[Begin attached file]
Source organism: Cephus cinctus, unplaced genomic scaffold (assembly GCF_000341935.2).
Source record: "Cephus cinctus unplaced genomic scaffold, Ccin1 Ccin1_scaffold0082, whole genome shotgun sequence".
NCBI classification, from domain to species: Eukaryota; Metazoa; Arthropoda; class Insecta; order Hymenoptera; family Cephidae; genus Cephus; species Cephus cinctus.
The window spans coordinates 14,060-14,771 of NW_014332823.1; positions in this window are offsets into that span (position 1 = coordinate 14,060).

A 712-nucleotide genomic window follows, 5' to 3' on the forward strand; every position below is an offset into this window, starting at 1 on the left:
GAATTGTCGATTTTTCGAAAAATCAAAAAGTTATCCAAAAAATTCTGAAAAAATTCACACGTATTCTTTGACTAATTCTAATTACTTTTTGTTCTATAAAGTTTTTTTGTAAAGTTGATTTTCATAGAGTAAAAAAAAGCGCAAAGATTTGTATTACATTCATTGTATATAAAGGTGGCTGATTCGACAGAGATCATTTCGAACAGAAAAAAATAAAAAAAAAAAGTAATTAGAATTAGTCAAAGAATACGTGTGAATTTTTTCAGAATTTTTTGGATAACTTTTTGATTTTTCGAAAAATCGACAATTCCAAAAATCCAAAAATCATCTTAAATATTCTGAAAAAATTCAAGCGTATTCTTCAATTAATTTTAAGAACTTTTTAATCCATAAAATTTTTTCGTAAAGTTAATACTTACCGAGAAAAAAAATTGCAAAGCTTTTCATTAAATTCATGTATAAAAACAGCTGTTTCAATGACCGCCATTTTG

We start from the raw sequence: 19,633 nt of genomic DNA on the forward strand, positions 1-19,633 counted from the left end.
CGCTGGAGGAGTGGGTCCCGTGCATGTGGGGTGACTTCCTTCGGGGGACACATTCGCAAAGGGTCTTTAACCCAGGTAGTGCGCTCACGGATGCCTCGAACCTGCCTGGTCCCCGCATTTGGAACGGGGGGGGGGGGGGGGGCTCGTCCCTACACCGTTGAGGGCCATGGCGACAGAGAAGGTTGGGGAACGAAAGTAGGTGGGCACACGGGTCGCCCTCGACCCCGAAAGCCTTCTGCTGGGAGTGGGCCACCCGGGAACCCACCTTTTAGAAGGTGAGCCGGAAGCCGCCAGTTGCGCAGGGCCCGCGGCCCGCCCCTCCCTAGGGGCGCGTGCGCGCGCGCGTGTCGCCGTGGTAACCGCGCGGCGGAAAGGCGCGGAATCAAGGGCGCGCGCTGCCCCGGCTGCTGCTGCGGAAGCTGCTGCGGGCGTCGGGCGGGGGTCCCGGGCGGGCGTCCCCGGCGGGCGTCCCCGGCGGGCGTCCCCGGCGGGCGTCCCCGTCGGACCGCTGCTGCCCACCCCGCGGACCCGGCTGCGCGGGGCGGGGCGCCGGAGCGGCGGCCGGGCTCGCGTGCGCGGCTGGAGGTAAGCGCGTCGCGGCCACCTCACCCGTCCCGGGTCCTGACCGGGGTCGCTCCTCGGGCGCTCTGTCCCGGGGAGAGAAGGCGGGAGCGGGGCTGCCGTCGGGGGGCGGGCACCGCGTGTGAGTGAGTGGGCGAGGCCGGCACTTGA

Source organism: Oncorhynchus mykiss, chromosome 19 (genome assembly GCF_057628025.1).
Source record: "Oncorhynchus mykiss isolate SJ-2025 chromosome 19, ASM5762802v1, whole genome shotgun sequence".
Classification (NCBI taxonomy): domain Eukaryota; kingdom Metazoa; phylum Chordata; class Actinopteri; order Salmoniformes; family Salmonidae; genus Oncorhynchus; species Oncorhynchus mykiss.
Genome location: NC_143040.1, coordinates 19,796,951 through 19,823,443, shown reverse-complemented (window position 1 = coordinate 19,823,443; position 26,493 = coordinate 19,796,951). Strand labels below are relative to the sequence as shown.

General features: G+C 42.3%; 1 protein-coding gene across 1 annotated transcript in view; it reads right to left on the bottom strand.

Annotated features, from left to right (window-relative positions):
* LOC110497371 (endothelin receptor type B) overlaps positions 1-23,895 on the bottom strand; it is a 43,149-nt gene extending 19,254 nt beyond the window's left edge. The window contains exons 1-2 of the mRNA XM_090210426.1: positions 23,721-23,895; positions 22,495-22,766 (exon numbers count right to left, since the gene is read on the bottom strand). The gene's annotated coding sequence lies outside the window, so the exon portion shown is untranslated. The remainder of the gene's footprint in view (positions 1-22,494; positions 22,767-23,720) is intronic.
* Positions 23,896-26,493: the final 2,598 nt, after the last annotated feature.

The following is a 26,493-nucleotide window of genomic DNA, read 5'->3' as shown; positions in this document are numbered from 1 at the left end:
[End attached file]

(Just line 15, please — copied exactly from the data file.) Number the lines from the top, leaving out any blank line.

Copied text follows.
* LOC110497371 (endothelin receptor type B) overlaps positions 1-23,895 on the bottom strand; it is a 43,149-nt gene extending 19,254 nt beyond the window's left edge. The window contains exons 1-2 of the mRNA XM_090210426.1: positions 23,721-23,895; positions 22,495-22,766 (exon numbers count right to left, since the gene is read on the bottom strand). The gene's annotated coding sequence lies outside the window, so the exon portion shown is untranslated. The remainder of the gene's footprint in view (positions 1-22,494; positions 22,767-23,720) is intronic.